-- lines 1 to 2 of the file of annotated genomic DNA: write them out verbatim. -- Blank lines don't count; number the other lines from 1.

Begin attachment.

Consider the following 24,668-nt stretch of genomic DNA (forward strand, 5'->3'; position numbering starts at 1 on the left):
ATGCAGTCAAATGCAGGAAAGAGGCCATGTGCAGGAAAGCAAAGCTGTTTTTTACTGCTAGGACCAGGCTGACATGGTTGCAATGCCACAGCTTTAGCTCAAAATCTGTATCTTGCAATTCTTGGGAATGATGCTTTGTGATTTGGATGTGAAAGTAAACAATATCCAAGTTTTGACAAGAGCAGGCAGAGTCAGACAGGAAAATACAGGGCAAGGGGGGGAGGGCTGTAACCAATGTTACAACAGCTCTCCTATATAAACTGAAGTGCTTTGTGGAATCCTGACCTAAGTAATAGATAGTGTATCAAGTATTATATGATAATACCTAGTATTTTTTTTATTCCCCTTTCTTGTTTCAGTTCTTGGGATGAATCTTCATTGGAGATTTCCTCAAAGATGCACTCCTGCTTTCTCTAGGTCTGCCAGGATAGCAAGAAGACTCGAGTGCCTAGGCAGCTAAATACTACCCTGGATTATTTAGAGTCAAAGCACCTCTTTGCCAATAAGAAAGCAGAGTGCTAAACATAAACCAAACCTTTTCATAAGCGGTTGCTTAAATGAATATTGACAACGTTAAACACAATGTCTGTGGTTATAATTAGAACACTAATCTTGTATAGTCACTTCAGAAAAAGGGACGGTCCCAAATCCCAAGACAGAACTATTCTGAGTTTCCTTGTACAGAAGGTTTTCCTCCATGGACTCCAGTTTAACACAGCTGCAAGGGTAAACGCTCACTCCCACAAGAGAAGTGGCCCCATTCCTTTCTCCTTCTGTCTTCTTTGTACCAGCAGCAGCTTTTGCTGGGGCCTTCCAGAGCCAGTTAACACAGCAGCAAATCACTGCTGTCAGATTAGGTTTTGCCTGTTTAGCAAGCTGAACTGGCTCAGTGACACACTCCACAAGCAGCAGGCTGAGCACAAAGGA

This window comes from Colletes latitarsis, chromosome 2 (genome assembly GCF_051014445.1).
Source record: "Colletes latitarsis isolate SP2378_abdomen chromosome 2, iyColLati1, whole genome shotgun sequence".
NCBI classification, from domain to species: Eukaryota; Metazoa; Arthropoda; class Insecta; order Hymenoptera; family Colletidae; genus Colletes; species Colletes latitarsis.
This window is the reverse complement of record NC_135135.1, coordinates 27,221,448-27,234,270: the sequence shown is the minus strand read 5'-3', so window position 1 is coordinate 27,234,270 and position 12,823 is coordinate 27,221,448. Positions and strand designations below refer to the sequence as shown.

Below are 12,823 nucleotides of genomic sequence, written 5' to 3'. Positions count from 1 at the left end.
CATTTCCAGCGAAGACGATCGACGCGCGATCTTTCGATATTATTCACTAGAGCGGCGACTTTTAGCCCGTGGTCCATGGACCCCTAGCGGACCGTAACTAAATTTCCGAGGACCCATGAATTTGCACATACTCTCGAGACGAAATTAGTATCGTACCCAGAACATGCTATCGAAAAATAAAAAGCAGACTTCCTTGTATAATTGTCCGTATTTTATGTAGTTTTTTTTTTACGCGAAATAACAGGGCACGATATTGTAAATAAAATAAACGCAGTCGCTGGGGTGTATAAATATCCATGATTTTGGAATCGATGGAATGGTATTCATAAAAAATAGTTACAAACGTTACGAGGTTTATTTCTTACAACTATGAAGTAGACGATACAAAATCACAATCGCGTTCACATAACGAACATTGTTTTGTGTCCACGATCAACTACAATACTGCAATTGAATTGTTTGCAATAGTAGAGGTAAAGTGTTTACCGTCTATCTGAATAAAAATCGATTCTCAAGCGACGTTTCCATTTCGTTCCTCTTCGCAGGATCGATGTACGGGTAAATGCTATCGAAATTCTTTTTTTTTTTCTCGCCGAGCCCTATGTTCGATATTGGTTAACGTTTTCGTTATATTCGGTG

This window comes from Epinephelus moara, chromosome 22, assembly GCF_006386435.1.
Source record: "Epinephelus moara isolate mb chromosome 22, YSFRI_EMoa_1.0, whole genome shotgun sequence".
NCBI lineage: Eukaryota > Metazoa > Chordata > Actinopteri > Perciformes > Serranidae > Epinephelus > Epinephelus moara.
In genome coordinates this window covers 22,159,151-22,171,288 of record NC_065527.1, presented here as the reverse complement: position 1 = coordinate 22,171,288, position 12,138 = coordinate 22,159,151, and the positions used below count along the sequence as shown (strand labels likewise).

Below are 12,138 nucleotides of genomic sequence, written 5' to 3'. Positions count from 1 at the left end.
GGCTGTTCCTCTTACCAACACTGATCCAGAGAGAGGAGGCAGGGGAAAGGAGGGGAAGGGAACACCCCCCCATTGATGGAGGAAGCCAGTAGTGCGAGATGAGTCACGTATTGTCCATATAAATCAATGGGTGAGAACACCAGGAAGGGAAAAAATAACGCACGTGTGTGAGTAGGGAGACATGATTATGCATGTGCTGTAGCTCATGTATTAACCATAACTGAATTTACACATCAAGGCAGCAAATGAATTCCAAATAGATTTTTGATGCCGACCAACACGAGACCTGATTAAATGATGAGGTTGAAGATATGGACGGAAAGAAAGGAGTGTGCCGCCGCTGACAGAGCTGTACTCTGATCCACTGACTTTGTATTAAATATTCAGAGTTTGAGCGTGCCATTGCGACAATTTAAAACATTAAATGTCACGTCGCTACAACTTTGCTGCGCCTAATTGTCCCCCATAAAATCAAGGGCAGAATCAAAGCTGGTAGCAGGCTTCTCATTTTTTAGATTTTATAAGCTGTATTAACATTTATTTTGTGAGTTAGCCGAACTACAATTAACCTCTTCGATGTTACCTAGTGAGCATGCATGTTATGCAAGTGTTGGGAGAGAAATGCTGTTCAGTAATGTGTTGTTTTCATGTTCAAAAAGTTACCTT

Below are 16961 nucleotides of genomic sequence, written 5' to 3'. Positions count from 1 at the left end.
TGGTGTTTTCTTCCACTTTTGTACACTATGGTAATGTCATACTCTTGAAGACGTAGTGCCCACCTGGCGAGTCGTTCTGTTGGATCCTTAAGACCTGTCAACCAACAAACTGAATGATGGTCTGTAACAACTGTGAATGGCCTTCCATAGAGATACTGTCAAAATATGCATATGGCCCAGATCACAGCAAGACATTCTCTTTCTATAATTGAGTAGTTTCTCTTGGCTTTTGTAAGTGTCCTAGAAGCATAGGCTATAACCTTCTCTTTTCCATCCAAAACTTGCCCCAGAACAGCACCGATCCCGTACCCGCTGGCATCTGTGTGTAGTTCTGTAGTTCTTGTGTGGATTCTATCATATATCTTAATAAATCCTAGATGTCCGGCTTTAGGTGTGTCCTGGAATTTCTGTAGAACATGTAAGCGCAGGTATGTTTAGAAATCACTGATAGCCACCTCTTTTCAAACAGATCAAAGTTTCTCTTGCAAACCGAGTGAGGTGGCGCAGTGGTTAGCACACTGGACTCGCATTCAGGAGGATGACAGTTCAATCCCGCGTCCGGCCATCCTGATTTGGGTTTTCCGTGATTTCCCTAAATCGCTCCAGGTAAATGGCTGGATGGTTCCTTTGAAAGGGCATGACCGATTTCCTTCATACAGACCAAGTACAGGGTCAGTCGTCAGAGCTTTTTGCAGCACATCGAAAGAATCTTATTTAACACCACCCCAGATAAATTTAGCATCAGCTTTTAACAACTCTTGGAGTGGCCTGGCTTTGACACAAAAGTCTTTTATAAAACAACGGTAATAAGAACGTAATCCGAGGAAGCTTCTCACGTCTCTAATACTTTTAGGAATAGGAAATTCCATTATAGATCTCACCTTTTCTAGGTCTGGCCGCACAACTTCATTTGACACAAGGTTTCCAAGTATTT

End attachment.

Consider the following 24,668-nt stretch of genomic DNA (forward strand, 5'->3'; position numbering starts at 1 on the left):
ATGCAGTCAAATGCAGGAAAGAGGCCATGTGCAGGAAAGCAAAGCTGTTTTTTACTGCTAGGACCAGGCTGACATGGTTGCAATGCCACAGCTTTAGCTCAAAATCTGTATCTTGCAATTCTTGGGAATGATGCTTTGTGATTTGGATGTGAAAGTAAACAATATCCAAGTTTTGACAAGAGCAGGCAGAGTCAGACAGGAAAATACAGGGCAAGGGGGGGAGGGCTGTAACCAATGTTACAACAGCTCTCCTATATAAACTGAAGTGCTTTGTGGAATCCTGACCTAAGTAATAGATAGTGTATCAAGTATTATATGATAATACCTAGTATTTTTTTTATTCCCCTTTCTTGTTTCAGTTCTTGGGATGAATCTTCATTGGAGATTTCCTCAAAGATGCACTCCTGCTTTCTCTAGGTCTGCCAGGATAGCAAGAAGACTCGAGTGCCTAGGCAGCTAAATACTACCCTGGATTATTTAGAGTCAAAGCACCTCTTTGCCAATAAGAAAGCAGAGTGCTAAACATAAACCAAACCTTTTCATAAGCGGTTGCTTAAATGAATATTGACAACGTTAAACACAATGTCTGTGGTTATAATTAGAACACTAATCTTGTATAGTCACTTCAGAAAAAGGGACGGTCCCAAATCCCAAGACAGAACTATTCTGAGTTTCCTTGTACAGAAGGTTTTCCTCCATGGACTCCAGTTTAACACAGCTGCAAGGGTAAACGCTCACTCCCACAAGAGAAGTGGCCCCATTCCTTTCTCCTTCTGTCTTCTTTGTACCAGCAGCAGCTTTTGCTGGGGCCTTCCAGAGCCAGTTAACACAGCAGCAAATCACTGCTGTCAGATTAGGTTTTGCCTGTTTAGCAAGCTGAACTGGCTCAGTGACACACTCCACAAGCAGCAGGCTGAGCACAAAGGA